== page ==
Variables should always be named very clearly, in a way that makes their purpose readily transparent. In the event that I need to know the exact type of a variable, there happens to be a very good, authoritative place to find out: The variable declaration. It is always right and meaningful, unlike Hungarian Notation.

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Wednesday, February 22, 2006

Ten Things I Hate About Visual Studio 7.1

1.) When I try to attach to and debug an already running process, it often mysteriously crashes.

2.) It occasionally just starts ignoring all breakpoints, for no apparent reason, and the only way I have found to fix the problem is to restart Visual Studio.

3.) If you place a breakpoint in one file, and just happen to have another file with the same name, it often triggers the breakpoint on the other file, instead of the one you requested.

4.) Sometimes, it decides that it can't write out a new binary file, because the old one was in use. However, the only thing that was using it was Visual Studio, and the only way to fix this is to restart Visual Studio.

5.) Updating your project/solution files from your version control system while Visual Studio is still open sometimes results in the updates not actually happening correctly.

6.) It makes terrible use of screen real estate. Why can't I look at two source files side-by side?

7.) It habitually forgets the working directory for projects.

8.) Searching the source code in one solution, it might find a string I'm looking for in five minutes. If I'm lucky.

9.) It constantly reports that it has successfully built N projects where N is the total number of projects in your solution. Yet, when you go to run an executable associated with one of the minor projects, it tells you some of the files have changed, and they need to be rebuilt. Why couldn't it have told the truth, the first time?

10.) Whenever it feels the least bit busy with anything, the user interface becomes completely unresponsive. Whatever I'm trying to do is probably more important than whatever it's cogitating about, but it doesn't care. Heck, I might be trying to CANCEL whatever it's doing, but well, that's just too bad.

What are your pet peeves?

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Thursday, February 16, 2006

Lack of Perspective

In Australia, any 15-year-old can buy games where they beat people up, shoot people, violate all manner of road laws, sell drugs, and heaven knows what else, but graffiti -- that's the scourge of civilization:

Australia First to Ban Graffiti Game

Now, this may come as a shock to some of the folks in the US who have quietly assumed that all the graffiti in their cities was the work of certain ethnic minorities prevalent in North America, but I can assure you that there is a hell of a lot of graffiti in Australia. It is, indeed, a problem here. I see graffiti in neighbourhoods I would never expect to see it in -- neighbourhoods where one would otherwise feel completely safe walking at night.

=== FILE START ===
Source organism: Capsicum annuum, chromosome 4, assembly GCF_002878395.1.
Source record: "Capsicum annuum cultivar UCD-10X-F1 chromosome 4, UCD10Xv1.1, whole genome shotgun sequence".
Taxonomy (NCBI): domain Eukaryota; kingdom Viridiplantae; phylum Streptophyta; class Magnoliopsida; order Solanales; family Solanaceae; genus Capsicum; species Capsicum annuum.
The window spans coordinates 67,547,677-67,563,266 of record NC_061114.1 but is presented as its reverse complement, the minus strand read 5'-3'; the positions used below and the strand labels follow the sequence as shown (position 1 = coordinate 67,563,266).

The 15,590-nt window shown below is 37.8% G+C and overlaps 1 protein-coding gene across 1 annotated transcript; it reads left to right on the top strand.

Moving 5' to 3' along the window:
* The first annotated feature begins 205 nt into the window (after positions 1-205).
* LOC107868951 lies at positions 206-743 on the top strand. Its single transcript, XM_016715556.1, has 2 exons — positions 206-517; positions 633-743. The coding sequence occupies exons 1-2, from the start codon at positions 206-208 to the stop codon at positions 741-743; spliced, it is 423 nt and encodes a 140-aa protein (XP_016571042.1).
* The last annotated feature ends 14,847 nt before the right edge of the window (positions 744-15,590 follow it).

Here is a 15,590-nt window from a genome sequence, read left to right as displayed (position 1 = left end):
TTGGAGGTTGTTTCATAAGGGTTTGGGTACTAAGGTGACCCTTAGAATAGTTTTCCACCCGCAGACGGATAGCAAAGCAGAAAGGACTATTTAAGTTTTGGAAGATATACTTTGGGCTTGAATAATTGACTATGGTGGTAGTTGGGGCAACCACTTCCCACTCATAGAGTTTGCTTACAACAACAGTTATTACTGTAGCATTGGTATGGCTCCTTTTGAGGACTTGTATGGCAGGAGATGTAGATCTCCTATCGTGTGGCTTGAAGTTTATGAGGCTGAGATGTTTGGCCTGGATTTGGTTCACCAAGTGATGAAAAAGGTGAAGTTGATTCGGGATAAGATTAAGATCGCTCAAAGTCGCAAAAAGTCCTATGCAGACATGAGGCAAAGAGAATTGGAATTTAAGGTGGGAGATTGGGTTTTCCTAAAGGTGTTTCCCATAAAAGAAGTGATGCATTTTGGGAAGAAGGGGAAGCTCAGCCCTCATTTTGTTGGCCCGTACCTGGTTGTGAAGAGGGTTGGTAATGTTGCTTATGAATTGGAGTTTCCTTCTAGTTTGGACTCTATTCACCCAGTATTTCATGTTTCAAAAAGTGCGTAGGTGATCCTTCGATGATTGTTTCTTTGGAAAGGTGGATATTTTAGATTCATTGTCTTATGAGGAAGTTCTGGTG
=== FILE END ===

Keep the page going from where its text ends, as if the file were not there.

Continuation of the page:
I'm from Washington, DC. I remember Cool "Disco" Dan. I remember Surrender Dorothy. We always had graffiti around us. My elementary school had to sandblast it off. Nonetheless, I'll tell you, there's a lot of graffiti here in Sydney. I'm simply shocked at the amount of graffiti on the trains, sometimes. No, I'm not just shocked. I'm angry. I feel bad for the poor shopkeepers who have to stay late to repaint their walls. Nobody is paying them for that. They'd rather be home with their kids. I want to grab the kids that mark up the trains, and yell at them, "WHAT THE HELL IS WRONG WITH YOU, YOU IDIOT? NONE OF US CARE ABOUT YOUR STUPID, MEANINGLESS BULLSHIT TAG."

But in spite of all this, I can't, for a moment, see any reason to ban a graffiti game. It doesn't make any sense that you can buy games where you kill people, but not games where you spray graffiti. Why is spraying virtual graffiti more harmful than killing virtual people? I'd honestly rather taggers were inside, playing video games, than outside, scribbling incoherent, pointless nonsense on my front gate.

Really, there are three separate issues that trouble me, with respect to this:

1.) There is a double standard between movies and games. If this were a movie, rather than a game, it would not have been banned.

2.) The reaction to this game has been wildly out of proportion with its danger. Playing this game will not make anyone a graffiti artist any more than playing hours of "The Movies" has made me into a movie mogul.

3.) Australia desperately needs an R18+ rating for games. They have historically had to deny classification to numerous games, because they have no equivalent to the ESRB M and AO ratings. It's not possible to sell a game in Australia, if it is deemed inappropriate for fifteen-year-olds to play. This is not only bad because it causes some games to be effectively banned, but also because there are games available to all fifteen year olds that were originally designed with mature audiences in mind (since the alternative would have been banning them). The lack of an R18+ rating really isn't helping or protecting anybody.